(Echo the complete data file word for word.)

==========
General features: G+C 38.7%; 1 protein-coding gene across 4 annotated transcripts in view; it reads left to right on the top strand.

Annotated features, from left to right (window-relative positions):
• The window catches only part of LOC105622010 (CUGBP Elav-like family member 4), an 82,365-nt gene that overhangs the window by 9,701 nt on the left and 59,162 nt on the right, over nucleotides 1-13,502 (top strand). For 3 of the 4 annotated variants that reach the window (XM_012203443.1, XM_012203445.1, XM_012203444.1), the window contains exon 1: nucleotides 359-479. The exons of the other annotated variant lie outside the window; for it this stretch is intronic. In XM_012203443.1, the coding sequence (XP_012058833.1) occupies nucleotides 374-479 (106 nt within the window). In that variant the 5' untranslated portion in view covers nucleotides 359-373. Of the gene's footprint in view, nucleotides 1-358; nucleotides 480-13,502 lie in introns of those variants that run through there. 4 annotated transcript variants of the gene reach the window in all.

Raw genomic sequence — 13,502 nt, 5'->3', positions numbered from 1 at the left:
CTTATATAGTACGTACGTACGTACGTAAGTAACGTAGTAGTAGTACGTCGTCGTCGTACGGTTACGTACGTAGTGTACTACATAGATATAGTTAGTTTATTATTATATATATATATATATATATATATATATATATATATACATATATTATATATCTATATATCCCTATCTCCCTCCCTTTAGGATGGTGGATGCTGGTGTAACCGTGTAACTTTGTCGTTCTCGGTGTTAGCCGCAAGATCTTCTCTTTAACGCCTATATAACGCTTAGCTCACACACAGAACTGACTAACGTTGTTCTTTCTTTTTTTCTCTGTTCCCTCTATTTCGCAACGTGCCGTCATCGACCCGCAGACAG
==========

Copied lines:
General features: G+C 38.7%; 1 protein-coding gene across 4 annotated transcripts in view; it reads left to right on the top strand.

Annotated features, from left to right (window-relative positions):
• The window catches only part of LOC105622010 (CUGBP Elav-like family member 4), an 82,365-nt gene that overhangs the window by 9,701 nt on the left and 59,162 nt on the right, over nucleotides 1-13,502 (top strand). For 3 of the 4 annotated variants that reach the window (XM_012203443.1, XM_012203445.1, XM_012203444.1), the window contains exon 1: nucleotides 359-479. The exons of the other annotated variant lie outside the window; for it this stretch is intronic. In XM_012203443.1, the coding sequence (XP_012058833.1) occupies nucleotides 374-479 (106 nt within the window). In that variant the 5' untranslated portion in view covers nucleotides 359-373. Of the gene's footprint in view, nucleotides 1-358; nucleotides 480-13,502 lie in introns of those variants that run through there. 4 annotated transcript variants of the gene reach the window in all.

Raw genomic sequence — 13,502 nt, 5'->3', positions numbered from 1 at the left:
CTTATATAGTACGTACGTACGTACGTAAGTAACGTAGTAGTAGTACGTCGTCGTCGTACGGTTACGTACGTAGTGTACTACATAGATATAGTTAGTTTATTATTATATATATATATATATATATATATATATATATATATACATATATTATATATCTATATATCCCTATCTCCCTCCCTTTAGGATGGTGGATGCTGGTGTAACCGTGTAACTTTGTCGTTCTCGGTGTTAGCCGCAAGATCTTCTCTTTAACGCCTATATAACGCTTAGCTCACACACAGAACTGACTAACGTTGTTCTTTCTTTTTTTCTCTGTTCCCTCTATTTCGCAACGTGCCGTCATCGACCCGCAGACAG